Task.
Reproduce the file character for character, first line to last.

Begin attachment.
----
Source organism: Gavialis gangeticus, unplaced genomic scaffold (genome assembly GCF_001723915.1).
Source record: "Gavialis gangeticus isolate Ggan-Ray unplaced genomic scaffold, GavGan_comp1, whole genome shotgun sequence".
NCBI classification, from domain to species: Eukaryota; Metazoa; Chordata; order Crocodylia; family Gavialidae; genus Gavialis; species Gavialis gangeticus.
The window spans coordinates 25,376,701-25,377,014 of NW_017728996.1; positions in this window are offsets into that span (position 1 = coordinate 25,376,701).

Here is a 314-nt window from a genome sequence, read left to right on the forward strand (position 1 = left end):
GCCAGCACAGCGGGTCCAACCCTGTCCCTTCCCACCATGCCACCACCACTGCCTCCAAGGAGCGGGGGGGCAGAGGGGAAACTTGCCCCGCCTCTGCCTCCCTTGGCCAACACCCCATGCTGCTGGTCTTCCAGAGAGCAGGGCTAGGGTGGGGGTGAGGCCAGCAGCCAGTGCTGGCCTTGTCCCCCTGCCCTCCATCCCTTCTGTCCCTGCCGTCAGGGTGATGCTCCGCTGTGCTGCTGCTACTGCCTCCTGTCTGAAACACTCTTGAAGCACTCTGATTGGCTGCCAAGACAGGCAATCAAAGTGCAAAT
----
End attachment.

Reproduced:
Source organism: Gavialis gangeticus, unplaced genomic scaffold (genome assembly GCF_001723915.1).
Source record: "Gavialis gangeticus isolate Ggan-Ray unplaced genomic scaffold, GavGan_comp1, whole genome shotgun sequence".
NCBI classification, from domain to species: Eukaryota; Metazoa; Chordata; order Crocodylia; family Gavialidae; genus Gavialis; species Gavialis gangeticus.
The window spans coordinates 25,376,701-25,377,014 of NW_017728996.1; positions in this window are offsets into that span (position 1 = coordinate 25,376,701).

Here is a 314-nt window from a genome sequence, read left to right on the forward strand (position 1 = left end):
GCCAGCACAGCGGGTCCAACCCTGTCCCTTCCCACCATGCCACCACCACTGCCTCCAAGGAGCGGGGGGGCAGAGGGGAAACTTGCCCCGCCTCTGCCTCCCTTGGCCAACACCCCATGCTGCTGGTCTTCCAGAGAGCAGGGCTAGGGTGGGGGTGAGGCCAGCAGCCAGTGCTGGCCTTGTCCCCCTGCCCTCCATCCCTTCTGTCCCTGCCGTCAGGGTGATGCTCCGCTGTGCTGCTGCTACTGCCTCCTGTCTGAAACACTCTTGAAGCACTCTGATTGGCTGCCAAGACAGGCAATCAAAGTGCAAAT